Good-Looking and Responsible Design
Published: August 5, 2011
LONDON — Should design be environmentally responsible? The only sensible answer to that question is “yes.” But if you asked a group of designers to define what that term means, each would be likely to give a different answer. Though there is one thing on which they might agree: that the most successful examples of environmentally responsible design are often also the most desirable.
A couple of years ago the Harvard Design Magazine asked me to explore this issue by choosing one group of design projects that were environmentally responsible but not desirable, others that were the other way around, and a final group that combined both qualities. It was such an interesting way of looking at the subject that I decided to do it again.
1. Responsible but not desirable.
The phone Few products epitomize the irresponsible, throwaway side of design culture more than phones. They are often given away for free in the hope of persuading us to signing lucrative service contracts. New styles of phones are then rushed into production to entice us to sign yet more contracts. Broken phones are invariably replaced rather than repaired, which is why landfill sites are clogged with the plastic corpses of unwanted ones.
Well done to Samsung, the South Korean electronics company, for designing the Replenish, a smartphone made from materials that are 82 percent recyclable, including a case composed of 35 percent recycled plastic. The packaging is fully recyclable, and printed in soy ink. You can also buy a battery cover that doubles as a solar charger. The hitch? Beauty is, of course, in the eye of the beholder, but to my eyes the Replenish looks dire: clumsily shaped in garish colors with tacky typography. There’s another hitch too. Using a Replenish is irritatingly tricky thanks to the cramped keyboard and fiddly operating system.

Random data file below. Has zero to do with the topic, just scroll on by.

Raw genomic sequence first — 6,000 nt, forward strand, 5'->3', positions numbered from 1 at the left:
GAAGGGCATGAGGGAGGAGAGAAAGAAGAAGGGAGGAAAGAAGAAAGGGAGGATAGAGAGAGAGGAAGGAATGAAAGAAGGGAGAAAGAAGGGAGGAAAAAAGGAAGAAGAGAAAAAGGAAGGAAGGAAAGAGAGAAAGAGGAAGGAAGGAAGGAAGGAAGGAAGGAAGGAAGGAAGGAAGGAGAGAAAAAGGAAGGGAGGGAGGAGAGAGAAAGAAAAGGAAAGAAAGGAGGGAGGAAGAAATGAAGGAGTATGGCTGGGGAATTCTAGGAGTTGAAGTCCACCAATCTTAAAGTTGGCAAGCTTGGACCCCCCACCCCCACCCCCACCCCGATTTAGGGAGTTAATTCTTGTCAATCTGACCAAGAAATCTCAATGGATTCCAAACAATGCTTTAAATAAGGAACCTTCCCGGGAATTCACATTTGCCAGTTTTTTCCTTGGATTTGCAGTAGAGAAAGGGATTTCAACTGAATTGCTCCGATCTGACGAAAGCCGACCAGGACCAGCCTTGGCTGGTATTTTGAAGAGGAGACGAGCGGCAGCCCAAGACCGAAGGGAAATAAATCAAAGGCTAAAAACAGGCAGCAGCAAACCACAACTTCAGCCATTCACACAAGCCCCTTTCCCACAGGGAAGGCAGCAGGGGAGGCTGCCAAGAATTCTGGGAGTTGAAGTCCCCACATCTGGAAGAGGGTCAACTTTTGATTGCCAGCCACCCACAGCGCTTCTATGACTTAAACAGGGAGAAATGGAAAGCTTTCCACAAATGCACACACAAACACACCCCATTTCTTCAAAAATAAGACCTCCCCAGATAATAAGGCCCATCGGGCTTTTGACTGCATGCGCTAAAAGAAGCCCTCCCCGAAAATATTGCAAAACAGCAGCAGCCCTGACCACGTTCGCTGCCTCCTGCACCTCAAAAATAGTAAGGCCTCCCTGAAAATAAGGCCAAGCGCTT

The chair Chairs, chairs, chairs. Design magazines, books and museums are stuffed with them, mostly chosen because of how they look, and sometimes for the way they were made, but seldom for ecological sensitivity. The furniture industry has been disappointingly slow to embrace its environmental responsibilities. Magis, the Italian furniture maker, has made a start by working with the French designer Philippe Starck and his Catalan collaborator Eugeni Quitlet on Zartan, a chair whose seats and frame are to be made from a specially formulated organic material, which will be both recyclable and biodegradable.
The material is still being developed, but Magis unveiled a prototype of Zartan at the Milan Furniture Fair in April. Like Samsung’s Replenish phone, it scores lots of eco-points, but dispiritingly few when it comes to looks. Let’s hope that Mr. Starck and Mr. Quitlet have spruced up the styling by the time it goes into production. There are, after all, lots of less responsible chairs for consumers to choose from, many of them designed by Mr. Starck.
2. Desirable but not responsible